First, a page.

Just as with doctors, there are great teachers and poor teachers. I’ve known both. My boys have known both. I’ve been vocal about the need for educational reform and the need for administration to address teaching staff that are not investing in our youth as they should. However, now is not the time to question. We need to support our educational systems so that our students are supported. Most teachers go into the profession because they either love kids or love to teach or both! Please do not publicly criticize our educators right now. If you have concerns, voice them privately to your district’s administration or board of education. But, don’t voice them in front of your children. Your comments undermine their need to learn. They need to believe they are being taught well – online or otherwise. Let’s get through the pandemic and then address the needs of the educational system.

As with healthcare, I’ve also seen the lack of respect teachers are given. I’ve even been a recipient of it. It’s unfortunate when children question those in authority, and are even encouraged to do so. I do not mean grievous injustices that would impinge on their safety, I mean the simple disregard for classroom and/or school rules. Truly, lack of respect for the grown-up in the room was, in part, why I stopped substitute teaching in 2014.

Lastly, we can all note the public mistrust that has been bred about our police through recent unfortunate events. If you have not broken the law, why would you fear the police? When you respect the police, and they stop you, you do as they say. (Yes, this is coming from a white person, because I am white. I do not have another reference.) However, as as child I was taught to respect the police. If they ask for my license and registration, I give it to them. If they ride up behind my vehicle, I pull over to the side of the road. If I know I’ve been speeding, I admit it. I do not make any quick movements nor do I question what they ask of me. The police are charged with keeping our communities safe. They must have our respect. If that is missing, if we mistrust law enforcement, we are left with what we have happening today. Chaos.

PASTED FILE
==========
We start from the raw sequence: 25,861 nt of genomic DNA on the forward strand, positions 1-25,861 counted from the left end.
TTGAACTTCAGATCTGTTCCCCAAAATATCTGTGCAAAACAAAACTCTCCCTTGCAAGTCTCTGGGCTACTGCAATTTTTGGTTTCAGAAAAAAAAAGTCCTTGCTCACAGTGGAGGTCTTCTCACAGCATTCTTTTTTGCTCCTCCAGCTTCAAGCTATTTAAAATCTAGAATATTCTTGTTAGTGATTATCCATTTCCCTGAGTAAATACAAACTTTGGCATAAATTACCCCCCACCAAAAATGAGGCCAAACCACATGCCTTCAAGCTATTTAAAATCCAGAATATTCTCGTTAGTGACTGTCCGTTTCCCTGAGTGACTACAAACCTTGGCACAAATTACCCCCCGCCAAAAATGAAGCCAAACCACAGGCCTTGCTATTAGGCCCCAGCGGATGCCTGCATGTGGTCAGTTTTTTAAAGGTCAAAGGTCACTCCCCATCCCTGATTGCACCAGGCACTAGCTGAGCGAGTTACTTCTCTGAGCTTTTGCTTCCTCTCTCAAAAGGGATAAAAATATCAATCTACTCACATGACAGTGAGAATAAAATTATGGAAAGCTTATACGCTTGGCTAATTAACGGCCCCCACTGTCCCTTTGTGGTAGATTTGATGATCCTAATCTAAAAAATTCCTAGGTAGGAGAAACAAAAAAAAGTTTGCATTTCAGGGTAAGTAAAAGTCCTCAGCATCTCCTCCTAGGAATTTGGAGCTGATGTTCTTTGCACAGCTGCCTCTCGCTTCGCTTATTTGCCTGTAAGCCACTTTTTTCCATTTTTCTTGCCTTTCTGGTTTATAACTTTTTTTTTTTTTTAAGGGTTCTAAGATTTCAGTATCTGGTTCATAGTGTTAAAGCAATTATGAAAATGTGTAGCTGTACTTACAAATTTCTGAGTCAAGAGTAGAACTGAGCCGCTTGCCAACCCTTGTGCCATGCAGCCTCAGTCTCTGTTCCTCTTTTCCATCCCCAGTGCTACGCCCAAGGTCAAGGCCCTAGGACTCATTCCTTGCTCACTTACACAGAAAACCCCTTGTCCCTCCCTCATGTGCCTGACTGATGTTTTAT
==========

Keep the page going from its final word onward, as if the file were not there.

Yes, as in healthcare and education, there are bad cops. As stated before there are “bad” people in every profession and yes, I believe evil exists in the world. But, we must return to respecting our doctors, teachers, and police officers. If we cannot trust them to do their jobs, we, as a society will fail.

This is my opinion. I am free to have it and express it. If you do not agree, that is fine. I will read, listen, and attempt to understand your point of view, provided you do the same for me. Let’s respect each other. If we start doing more of that, I would bet that we start seeing less overt unrest and we can begin to address the myriad of problems facing us today. We can address them together if we respect and trust one another to do the jobs we have been trained to do.